The Power List 2015
Professorn and Faculty of Sciences Vice-dean, Vrije Universiteit Brussel (VUB), Belgium.
Most important lesson That the joy and fun of being in science and research is the people you can work and share with – be it on a daily basis with students (which I prefer to call co-workers, by the way) or cooperating or discussing at conferences with colleagues.
Encounters with serendipity I fear I am rather the 99 percent perspiration–1 percent inspiration kind of guy. And the fact that most funding schemes are project-based is also not very helpful, as it keeps people working on predestined roads.
Most unexpected outcome Maybe the most unexpected thing is that I got into chromatography in the first place. I was predestined for a career in biotech, doing a PhD in fermentation technology. Maybe it was the fact that I also was the only guy in the group who was not using a chromatograph that woke my interest and made me study it more deeply than my fellow-PhD students.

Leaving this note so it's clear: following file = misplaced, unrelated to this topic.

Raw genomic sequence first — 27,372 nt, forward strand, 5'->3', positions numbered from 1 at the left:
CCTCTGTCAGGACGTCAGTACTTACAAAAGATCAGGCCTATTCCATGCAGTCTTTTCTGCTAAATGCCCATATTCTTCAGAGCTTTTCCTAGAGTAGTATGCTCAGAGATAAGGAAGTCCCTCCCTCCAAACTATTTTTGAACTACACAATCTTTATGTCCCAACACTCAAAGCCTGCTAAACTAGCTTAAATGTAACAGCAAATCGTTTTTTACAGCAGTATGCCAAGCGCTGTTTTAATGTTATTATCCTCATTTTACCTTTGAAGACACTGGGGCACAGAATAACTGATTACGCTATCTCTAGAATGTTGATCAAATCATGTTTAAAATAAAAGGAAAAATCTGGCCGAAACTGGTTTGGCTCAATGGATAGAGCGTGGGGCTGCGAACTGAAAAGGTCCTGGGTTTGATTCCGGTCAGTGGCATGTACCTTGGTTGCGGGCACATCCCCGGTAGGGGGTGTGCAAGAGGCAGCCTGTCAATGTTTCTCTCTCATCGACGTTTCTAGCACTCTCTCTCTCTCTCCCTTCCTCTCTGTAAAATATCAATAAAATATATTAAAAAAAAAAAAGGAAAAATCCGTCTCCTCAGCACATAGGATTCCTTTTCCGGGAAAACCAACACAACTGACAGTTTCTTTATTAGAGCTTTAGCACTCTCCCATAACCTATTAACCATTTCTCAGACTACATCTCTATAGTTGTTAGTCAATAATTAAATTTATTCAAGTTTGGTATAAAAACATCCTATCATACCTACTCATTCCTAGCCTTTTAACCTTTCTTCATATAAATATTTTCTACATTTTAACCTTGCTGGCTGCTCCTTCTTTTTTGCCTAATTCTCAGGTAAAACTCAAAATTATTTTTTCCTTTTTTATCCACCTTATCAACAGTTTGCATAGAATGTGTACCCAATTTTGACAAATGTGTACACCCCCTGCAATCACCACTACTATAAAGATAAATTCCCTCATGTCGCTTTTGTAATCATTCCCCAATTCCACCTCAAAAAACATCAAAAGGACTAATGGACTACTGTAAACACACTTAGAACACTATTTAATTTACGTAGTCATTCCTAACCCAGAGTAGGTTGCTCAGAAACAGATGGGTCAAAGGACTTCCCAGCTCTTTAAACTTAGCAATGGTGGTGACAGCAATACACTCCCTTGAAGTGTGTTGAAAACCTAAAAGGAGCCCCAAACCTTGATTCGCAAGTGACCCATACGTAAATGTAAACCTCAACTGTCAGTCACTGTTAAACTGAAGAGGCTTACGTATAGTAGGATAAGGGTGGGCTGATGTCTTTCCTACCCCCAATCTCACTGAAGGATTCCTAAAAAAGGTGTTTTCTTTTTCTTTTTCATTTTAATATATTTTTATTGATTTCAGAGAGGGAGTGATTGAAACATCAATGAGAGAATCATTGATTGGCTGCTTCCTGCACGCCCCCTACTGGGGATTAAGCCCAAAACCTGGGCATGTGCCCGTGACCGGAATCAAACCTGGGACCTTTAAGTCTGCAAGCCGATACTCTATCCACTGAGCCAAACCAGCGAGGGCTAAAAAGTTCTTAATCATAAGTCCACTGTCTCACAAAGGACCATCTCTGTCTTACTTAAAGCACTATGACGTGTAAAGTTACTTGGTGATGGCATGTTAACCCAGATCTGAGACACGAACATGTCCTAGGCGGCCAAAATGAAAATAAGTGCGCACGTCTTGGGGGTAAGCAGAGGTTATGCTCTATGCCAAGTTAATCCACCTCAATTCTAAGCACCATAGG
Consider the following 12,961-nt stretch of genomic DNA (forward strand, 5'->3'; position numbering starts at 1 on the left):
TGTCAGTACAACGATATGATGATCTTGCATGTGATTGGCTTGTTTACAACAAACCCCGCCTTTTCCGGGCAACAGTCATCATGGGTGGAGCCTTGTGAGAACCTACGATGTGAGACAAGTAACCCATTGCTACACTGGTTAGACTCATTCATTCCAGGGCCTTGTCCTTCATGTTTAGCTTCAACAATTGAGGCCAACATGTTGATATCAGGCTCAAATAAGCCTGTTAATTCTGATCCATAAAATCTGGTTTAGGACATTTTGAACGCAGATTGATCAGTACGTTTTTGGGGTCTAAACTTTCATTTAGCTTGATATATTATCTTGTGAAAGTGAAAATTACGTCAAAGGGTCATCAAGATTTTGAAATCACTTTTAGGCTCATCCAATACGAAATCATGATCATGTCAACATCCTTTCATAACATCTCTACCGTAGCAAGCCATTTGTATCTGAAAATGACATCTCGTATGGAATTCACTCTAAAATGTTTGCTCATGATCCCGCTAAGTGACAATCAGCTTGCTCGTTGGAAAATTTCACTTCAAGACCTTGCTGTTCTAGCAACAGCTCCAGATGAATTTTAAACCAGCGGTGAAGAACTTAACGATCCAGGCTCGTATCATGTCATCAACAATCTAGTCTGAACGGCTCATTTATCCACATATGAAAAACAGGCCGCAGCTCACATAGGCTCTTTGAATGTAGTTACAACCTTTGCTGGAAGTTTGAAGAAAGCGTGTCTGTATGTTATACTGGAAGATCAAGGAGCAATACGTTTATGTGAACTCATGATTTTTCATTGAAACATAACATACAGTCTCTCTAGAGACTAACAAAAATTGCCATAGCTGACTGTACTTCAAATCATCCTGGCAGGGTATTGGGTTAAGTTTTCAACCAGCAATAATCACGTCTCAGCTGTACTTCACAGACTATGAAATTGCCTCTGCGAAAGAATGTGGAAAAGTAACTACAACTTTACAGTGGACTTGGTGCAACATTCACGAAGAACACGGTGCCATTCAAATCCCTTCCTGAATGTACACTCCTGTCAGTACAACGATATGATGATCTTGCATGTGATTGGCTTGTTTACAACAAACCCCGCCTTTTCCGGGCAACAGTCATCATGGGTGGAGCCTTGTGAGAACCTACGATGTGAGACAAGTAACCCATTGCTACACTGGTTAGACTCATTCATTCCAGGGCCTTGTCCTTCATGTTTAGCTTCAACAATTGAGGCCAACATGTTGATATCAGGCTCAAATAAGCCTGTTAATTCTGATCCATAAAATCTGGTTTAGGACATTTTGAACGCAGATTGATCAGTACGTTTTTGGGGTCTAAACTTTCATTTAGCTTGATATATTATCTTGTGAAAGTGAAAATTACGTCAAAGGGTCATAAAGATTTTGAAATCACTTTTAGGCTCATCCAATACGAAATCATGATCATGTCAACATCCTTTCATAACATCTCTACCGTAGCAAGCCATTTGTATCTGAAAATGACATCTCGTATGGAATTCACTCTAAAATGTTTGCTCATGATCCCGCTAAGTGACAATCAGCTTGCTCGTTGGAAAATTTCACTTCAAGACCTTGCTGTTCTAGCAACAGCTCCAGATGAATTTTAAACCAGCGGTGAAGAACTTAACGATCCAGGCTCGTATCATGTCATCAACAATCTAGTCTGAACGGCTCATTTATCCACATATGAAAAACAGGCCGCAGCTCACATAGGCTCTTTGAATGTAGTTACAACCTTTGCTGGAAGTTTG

Eye on the horizon I rather hope we can keep up our groups qualitative strength rather than pursuing large numbers, which entails finding good people and bringing them into a great environment. I am very fortunate have such an environment, surrounded by people like Sebastiaan Eeltink, Wim De Malsche, Ken Broeckhoven and Deirdre Cabooter.
I think we can be very optimistic about the future of analytical sciences. Given man’s natural urge to control things, the interest of the society in chemical measurements will increasingly grow hand in hand with the new possibilities this field is developing.
Feature article: tas.txp.to/1015/Desmet